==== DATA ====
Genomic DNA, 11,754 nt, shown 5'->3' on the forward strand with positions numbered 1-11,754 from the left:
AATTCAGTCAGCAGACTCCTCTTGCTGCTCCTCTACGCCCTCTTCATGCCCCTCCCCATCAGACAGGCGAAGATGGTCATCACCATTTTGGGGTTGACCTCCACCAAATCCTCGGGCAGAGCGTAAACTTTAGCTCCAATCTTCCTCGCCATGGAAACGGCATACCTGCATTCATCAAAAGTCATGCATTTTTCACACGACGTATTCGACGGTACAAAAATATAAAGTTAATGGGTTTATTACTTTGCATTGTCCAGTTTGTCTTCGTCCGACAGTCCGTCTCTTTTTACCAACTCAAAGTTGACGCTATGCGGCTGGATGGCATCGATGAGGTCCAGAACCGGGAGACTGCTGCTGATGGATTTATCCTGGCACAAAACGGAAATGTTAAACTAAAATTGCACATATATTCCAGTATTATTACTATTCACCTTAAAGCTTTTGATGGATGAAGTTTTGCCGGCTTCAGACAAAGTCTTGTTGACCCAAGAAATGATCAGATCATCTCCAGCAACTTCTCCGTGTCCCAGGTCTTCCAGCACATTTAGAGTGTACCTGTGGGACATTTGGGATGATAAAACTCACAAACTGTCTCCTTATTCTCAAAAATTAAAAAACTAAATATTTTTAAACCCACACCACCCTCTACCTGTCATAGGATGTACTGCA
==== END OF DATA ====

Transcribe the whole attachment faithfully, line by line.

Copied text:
Genomic DNA, 11,754 nt, shown 5'->3' on the forward strand with positions numbered 1-11,754 from the left:
AATTCAGTCAGCAGACTCCTCTTGCTGCTCCTCTACGCCCTCTTCATGCCCCTCCCCATCAGACAGGCGAAGATGGTCATCACCATTTTGGGGTTGACCTCCACCAAATCCTCGGGCAGAGCGTAAACTTTAGCTCCAATCTTCCTCGCCATGGAAACGGCATACCTGCATTCATCAAAAGTCATGCATTTTTCACACGACGTATTCGACGGTACAAAAATATAAAGTTAATGGGTTTATTACTTTGCATTGTCCAGTTTGTCTTCGTCCGACAGTCCGTCTCTTTTTACCAACTCAAAGTTGACGCTATGCGGCTGGATGGCATCGATGAGGTCCAGAACCGGGAGACTGCTGCTGATGGATTTATCCTGGCACAAAACGGAAATGTTAAACTAAAATTGCACATATATTCCAGTATTATTACTATTCACCTTAAAGCTTTTGATGGATGAAGTTTTGCCGGCTTCAGACAAAGTCTTGTTGACCCAAGAAATGATCAGATCATCTCCAGCAACTTCTCCGTGTCCCAGGTCTTCCAGCACATTTAGAGTGTACCTGTGGGACATTTGGGATGATAAAACTCACAAACTGTCTCCTTATTCTCAAAAATTAAAAAACTAAATATTTTTAAACCCACACCACCCTCTACCTGTCATAGGATGTACTGCA